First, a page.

My intuition was soon proved right by the figures from the Female Professors Monitor (Monitor vrouwelijke hoogleraren) conducted by the National Network of Female Professors (LNVH). The figures from this survey made it crystal clear that female professors were in the minority by a huge margin: only 14.8 percent of professors were women in 2011. That percentage has since increased to 26.7 percent in 2022, but the growth is flattening off. The latest edition of the Monitor published last week found that, at the current rate, it will take until 2041 or even 2045 to reach an equal ratio.

2023-09-04 EUR Opening Academisch Jaar (Arie Kers) (27)

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Call to appoint 200 extra women as full professors

In 2036, there must be an equal number of men and women full professors working at the…

It is difficult to pinpoint why it is taking so long for women to reach the top. As I learned from PhD student Daphne van Helden, who researches the gender gap in academic careers, the difficulties women are running into are like a seven-head beast. Individual, social and institutional aspects all play a role.

These insights inspired me to take action. As a member of the board of VENA ( Erasmus MC’s network for female academics), I have fulfilled various roles over the past ten years, from just sitting on the board to the role of vice chair and most recently that of chair. There is a real need to stand up for the interests of women in Erasmus MC, and that has become my mission. VENA has organised workshops to provide women with the necessary skills, as well as networking events to meet and engage with each other, and we have also had discussions with the Executive Board on the position of women in academia and how their position can be strengthened. Achieving the goal of equal pay in particular will require a strong focus. The fact that women in the same positions as men are still paid less is an injustice that must be addressed. That is why VENA is organising activities around Equal Pay Day.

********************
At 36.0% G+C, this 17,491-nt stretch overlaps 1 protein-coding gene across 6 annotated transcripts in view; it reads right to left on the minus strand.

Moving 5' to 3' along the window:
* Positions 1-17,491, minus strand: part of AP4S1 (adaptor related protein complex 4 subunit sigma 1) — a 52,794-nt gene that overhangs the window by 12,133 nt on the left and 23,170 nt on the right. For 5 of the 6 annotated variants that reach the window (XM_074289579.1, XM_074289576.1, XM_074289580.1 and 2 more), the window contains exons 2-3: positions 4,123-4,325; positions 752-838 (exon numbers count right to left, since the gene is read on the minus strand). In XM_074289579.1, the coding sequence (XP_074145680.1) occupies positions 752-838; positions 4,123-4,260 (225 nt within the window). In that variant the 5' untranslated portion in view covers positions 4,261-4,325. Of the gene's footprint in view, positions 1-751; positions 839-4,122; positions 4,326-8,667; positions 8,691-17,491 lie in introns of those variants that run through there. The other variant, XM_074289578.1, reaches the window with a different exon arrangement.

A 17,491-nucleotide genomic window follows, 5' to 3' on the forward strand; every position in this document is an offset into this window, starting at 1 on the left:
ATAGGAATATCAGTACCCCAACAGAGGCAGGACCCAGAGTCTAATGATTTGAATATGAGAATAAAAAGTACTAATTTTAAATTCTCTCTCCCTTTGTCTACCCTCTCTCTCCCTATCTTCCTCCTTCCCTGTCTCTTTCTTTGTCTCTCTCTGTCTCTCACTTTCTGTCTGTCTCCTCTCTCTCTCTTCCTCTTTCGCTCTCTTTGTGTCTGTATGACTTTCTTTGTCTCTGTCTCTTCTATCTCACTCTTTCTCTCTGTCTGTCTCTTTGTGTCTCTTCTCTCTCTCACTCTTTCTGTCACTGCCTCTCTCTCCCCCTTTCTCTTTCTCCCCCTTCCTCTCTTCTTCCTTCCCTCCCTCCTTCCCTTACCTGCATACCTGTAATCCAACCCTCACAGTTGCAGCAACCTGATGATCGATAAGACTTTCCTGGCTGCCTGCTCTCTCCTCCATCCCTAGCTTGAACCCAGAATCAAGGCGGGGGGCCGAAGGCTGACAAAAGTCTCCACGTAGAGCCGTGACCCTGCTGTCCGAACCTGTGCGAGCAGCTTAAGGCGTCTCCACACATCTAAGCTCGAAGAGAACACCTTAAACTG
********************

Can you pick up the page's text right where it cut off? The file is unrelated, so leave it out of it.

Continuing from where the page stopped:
For me personally, the icing on the cake was being presented with the Athena Award together with Corine van de Sande during the Dies Natalis in 2022. The painting I received as part of this award now hangs in a prominent place in my house and is a daily reminder for me of the importance of equal opportunities for women in academia.

But there are still real concerns. A female colleague recently raised the issue at a lunch: “But what is going to happen to white men?” To which I replied a bit too vehemently: “Nothing at all is going to happen to white men!”

Hanan El Marroun column 3 – Levien Willemse_Pauline Wiersema

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Staying silent about human rights is wrong

Columnist Hanan El Marroun wonders: shouldn’t the university take up a clear position…

This question touches on a key aspect in the pursuit of equality: recognising that we strive for equal opportunities for everyone, without disadvantaging others. That is not about reducing opportunities for men, but about increasing opportunities for women, so equal opportunities for everyone. It is our shared responsibility in the academic world to create an inclusive environment where everyone can flourish, regardless of gender, ethnicity or other differences.

Having been on the board of VENA for a decade, the time has come for me to pass on the baton. I hope that the new board members will dedicate themselves to promoting gender equality in academia with just as much passion, enthusiasm and commitment.

Hanan El Marroun is professor of Biological Psychology.